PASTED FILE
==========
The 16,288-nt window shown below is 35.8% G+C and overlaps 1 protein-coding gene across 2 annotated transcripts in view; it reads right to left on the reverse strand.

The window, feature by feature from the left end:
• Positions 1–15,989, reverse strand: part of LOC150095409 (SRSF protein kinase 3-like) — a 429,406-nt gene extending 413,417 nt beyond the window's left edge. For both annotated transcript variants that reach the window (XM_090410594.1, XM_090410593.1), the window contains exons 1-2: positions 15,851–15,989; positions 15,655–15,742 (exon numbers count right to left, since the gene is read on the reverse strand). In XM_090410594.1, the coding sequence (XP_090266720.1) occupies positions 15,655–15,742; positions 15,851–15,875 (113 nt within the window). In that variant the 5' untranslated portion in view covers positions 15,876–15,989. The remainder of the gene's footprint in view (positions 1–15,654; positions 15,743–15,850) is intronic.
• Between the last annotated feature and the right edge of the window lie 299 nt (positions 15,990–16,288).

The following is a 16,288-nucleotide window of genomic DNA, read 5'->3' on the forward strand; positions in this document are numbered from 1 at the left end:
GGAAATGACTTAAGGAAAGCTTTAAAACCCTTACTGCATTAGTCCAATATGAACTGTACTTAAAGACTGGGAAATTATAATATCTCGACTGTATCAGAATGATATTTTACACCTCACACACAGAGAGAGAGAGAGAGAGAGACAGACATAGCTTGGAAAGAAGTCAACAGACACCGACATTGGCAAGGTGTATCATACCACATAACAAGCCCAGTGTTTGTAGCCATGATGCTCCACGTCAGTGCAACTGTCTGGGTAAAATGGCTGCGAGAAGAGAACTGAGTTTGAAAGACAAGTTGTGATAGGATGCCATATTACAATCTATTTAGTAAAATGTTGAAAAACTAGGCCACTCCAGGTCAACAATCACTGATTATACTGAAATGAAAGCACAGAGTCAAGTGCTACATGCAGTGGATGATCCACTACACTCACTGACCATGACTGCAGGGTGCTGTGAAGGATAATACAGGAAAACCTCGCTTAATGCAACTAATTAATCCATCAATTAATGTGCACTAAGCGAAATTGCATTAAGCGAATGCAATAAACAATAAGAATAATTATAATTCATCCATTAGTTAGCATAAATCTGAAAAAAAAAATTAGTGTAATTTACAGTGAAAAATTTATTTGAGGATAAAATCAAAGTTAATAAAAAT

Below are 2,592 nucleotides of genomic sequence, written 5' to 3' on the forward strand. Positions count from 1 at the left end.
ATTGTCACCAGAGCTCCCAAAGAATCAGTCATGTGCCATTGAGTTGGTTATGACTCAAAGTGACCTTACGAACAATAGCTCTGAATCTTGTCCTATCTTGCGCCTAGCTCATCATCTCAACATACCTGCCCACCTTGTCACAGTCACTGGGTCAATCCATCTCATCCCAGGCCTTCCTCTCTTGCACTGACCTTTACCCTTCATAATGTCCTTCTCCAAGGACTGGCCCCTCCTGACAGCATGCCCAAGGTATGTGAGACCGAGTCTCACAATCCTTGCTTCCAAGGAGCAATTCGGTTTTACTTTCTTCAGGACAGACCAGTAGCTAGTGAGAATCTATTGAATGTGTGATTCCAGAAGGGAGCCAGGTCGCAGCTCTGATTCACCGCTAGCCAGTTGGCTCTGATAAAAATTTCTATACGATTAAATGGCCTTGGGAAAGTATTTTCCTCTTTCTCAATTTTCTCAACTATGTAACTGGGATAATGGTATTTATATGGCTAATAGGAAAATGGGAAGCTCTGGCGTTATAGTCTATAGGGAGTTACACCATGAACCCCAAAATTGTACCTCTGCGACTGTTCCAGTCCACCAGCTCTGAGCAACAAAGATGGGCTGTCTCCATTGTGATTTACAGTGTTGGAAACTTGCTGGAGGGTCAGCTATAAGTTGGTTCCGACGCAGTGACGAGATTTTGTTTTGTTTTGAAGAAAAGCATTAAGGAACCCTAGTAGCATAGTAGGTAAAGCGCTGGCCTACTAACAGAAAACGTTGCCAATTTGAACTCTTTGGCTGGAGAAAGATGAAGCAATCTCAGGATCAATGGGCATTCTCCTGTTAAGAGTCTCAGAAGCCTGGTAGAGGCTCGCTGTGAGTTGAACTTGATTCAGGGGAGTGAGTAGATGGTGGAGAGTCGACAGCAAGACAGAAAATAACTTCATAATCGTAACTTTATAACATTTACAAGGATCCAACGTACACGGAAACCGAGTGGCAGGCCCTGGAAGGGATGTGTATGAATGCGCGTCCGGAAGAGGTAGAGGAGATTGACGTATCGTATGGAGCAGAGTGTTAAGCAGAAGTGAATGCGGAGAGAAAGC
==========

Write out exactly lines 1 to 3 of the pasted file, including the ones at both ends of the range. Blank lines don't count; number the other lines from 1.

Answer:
The 16,288-nt window shown below is 35.8% G+C and overlaps 1 protein-coding gene across 2 annotated transcripts in view; it reads right to left on the reverse strand.

The window, feature by feature from the left end:
• Positions 1–15,989, reverse strand: part of LOC150095409 (SRSF protein kinase 3-like) — a 429,406-nt gene extending 413,417 nt beyond the window's left edge. For both annotated transcript variants that reach the window (XM_090410594.1, XM_090410593.1), the window contains exons 1-2: positions 15,851–15,989; positions 15,655–15,742 (exon numbers count right to left, since the gene is read on the reverse strand). In XM_090410594.1, the coding sequence (XP_090266720.1) occupies positions 15,655–15,742; positions 15,851–15,875 (113 nt within the window). In that variant the 5' untranslated portion in view covers positions 15,876–15,989. The remainder of the gene's footprint in view (positions 1–15,654; positions 15,743–15,850) is intronic.